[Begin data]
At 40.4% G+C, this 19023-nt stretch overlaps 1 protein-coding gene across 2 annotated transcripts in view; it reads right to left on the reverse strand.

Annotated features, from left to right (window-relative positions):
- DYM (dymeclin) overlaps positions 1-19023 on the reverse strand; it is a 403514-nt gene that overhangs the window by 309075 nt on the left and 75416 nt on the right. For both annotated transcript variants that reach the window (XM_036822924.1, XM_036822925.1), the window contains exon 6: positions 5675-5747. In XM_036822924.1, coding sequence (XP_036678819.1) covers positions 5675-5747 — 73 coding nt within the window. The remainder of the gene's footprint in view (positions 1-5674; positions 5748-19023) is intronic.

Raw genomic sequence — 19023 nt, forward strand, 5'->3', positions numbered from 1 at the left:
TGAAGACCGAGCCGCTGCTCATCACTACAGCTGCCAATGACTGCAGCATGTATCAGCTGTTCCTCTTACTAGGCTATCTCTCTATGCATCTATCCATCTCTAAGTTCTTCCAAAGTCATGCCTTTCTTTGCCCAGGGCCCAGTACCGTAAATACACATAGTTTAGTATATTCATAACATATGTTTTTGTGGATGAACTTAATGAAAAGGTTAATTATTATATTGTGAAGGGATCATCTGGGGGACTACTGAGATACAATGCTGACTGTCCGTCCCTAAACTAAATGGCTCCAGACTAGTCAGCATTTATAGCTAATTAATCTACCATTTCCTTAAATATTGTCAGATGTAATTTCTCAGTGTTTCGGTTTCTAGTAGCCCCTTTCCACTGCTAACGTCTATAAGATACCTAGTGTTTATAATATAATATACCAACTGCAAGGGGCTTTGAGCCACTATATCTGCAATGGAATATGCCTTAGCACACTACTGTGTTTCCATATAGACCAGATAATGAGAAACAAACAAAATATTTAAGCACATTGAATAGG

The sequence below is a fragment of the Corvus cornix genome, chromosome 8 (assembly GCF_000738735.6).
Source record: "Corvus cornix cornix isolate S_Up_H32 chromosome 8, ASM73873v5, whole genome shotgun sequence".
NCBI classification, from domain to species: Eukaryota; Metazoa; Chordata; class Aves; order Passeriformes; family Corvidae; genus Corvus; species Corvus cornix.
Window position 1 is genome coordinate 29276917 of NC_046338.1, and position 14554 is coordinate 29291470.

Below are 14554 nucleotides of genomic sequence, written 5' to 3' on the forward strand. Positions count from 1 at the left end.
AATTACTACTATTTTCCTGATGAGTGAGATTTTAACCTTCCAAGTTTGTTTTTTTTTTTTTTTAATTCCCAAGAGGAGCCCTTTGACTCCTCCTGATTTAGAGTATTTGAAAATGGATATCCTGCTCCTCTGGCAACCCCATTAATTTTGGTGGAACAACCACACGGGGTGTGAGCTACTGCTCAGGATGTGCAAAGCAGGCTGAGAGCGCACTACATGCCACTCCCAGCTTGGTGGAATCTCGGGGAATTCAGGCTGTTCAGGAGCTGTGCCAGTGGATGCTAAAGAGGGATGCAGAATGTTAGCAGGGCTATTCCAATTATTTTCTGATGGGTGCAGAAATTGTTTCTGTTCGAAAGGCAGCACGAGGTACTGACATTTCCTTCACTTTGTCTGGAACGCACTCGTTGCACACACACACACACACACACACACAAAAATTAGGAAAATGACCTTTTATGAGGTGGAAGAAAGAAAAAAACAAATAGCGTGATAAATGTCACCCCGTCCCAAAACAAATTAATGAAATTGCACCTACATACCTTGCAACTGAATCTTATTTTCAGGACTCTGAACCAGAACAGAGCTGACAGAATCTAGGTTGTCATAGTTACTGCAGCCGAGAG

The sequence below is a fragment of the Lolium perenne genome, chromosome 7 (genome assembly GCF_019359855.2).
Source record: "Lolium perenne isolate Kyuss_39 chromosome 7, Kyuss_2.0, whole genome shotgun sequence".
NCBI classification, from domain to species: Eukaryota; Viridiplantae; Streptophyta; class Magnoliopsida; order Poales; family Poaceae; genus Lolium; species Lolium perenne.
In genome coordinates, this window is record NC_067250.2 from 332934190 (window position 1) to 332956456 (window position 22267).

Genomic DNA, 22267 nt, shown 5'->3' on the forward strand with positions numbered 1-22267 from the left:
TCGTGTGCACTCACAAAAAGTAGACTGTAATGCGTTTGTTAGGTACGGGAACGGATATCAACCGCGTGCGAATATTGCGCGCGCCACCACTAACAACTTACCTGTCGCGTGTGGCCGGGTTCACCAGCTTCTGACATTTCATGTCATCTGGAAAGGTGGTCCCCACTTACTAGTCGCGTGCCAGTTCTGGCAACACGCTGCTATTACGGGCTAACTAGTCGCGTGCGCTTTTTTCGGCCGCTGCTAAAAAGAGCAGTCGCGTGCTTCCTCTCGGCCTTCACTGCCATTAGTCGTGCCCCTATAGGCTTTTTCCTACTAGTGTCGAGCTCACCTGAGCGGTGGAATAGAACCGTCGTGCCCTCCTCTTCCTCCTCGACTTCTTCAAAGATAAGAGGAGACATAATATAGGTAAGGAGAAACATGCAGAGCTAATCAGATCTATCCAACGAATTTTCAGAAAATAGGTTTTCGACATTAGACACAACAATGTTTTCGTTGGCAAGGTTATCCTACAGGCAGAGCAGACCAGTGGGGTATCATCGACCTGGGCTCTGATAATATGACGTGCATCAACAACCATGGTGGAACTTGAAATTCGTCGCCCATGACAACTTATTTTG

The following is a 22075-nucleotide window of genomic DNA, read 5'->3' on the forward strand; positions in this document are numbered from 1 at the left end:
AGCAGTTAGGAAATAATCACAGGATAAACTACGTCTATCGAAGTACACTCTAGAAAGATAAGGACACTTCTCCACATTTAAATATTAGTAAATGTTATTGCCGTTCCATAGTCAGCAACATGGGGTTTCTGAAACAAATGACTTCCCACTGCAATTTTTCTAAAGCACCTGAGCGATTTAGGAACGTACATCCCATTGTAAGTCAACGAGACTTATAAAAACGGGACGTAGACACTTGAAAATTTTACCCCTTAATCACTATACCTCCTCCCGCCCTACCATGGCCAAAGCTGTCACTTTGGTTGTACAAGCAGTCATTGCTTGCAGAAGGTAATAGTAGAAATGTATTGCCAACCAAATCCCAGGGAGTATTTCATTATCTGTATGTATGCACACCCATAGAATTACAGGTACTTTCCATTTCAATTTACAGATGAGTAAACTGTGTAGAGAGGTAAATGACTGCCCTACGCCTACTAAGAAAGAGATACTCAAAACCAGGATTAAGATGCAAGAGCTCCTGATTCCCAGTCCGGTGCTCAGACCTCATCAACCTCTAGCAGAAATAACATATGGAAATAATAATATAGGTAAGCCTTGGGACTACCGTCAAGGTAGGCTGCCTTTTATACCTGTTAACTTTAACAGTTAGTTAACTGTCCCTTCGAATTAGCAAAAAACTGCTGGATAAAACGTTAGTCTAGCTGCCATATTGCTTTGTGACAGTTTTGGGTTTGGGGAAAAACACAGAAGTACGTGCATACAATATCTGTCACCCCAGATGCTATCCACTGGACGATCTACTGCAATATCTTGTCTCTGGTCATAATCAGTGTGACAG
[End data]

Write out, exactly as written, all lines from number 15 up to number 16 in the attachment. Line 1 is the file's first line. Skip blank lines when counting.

In genome coordinates, this window is record NC_067250.2 from 332934190 (window position 1) to 332956456 (window position 22267).

Genomic DNA, 22267 nt, shown 5'->3' on the forward strand with positions numbered 1-22267 from the left: